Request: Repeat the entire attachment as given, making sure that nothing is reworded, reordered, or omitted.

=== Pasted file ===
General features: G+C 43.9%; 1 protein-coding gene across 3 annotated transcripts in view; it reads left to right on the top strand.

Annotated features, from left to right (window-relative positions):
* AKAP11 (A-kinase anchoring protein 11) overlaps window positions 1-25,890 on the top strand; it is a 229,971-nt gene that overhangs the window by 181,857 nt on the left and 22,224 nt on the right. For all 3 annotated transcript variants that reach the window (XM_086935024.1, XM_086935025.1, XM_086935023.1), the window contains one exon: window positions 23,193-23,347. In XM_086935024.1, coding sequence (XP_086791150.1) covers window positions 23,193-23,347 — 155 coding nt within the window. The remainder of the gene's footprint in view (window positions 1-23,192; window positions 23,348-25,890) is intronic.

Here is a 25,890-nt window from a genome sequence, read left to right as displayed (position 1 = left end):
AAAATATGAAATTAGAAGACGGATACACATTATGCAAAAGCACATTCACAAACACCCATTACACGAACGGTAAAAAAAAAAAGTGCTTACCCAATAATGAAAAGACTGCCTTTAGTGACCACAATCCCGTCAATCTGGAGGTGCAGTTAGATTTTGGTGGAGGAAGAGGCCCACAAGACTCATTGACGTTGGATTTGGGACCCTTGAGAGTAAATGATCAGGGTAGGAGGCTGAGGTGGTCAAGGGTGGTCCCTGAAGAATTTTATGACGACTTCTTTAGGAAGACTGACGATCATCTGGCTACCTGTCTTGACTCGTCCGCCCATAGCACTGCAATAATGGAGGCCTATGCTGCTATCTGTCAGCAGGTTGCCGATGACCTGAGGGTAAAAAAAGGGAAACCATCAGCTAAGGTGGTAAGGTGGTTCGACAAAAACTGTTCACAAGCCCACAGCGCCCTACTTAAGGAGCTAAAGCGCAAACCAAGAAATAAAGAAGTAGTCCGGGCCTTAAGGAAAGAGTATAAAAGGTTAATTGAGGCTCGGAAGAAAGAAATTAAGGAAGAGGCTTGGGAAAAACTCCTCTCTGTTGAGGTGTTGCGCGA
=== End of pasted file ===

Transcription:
General features: G+C 43.9%; 1 protein-coding gene across 3 annotated transcripts in view; it reads left to right on the top strand.

Annotated features, from left to right (window-relative positions):
* AKAP11 (A-kinase anchoring protein 11) overlaps window positions 1-25,890 on the top strand; it is a 229,971-nt gene that overhangs the window by 181,857 nt on the left and 22,224 nt on the right. For all 3 annotated transcript variants that reach the window (XM_086935024.1, XM_086935025.1, XM_086935023.1), the window contains one exon: window positions 23,193-23,347. In XM_086935024.1, coding sequence (XP_086791150.1) covers window positions 23,193-23,347 — 155 coding nt within the window. The remainder of the gene's footprint in view (window positions 1-23,192; window positions 23,348-25,890) is intronic.

Here is a 25,890-nt window from a genome sequence, read left to right as displayed (position 1 = left end):
AAAATATGAAATTAGAAGACGGATACACATTATGCAAAAGCACATTCACAAACACCCATTACACGAACGGTAAAAAAAAAAAGTGCTTACCCAATAATGAAAAGACTGCCTTTAGTGACCACAATCCCGTCAATCTGGAGGTGCAGTTAGATTTTGGTGGAGGAAGAGGCCCACAAGACTCATTGACGTTGGATTTGGGACCCTTGAGAGTAAATGATCAGGGTAGGAGGCTGAGGTGGTCAAGGGTGGTCCCTGAAGAATTTTATGACGACTTCTTTAGGAAGACTGACGATCATCTGGCTACCTGTCTTGACTCGTCCGCCCATAGCACTGCAATAATGGAGGCCTATGCTGCTATCTGTCAGCAGGTTGCCGATGACCTGAGGGTAAAAAAAGGGAAACCATCAGCTAAGGTGGTAAGGTGGTTCGACAAAAACTGTTCACAAGCCCACAGCGCCCTACTTAAGGAGCTAAAGCGCAAACCAAGAAATAAAGAAGTAGTCCGGGCCTTAAGGAAAGAGTATAAAAGGTTAATTGAGGCTCGGAAGAAAGAAATTAAGGAAGAGGCTTGGGAAAAACTCCTCTCTGTTGAGGTGTTGCGCGA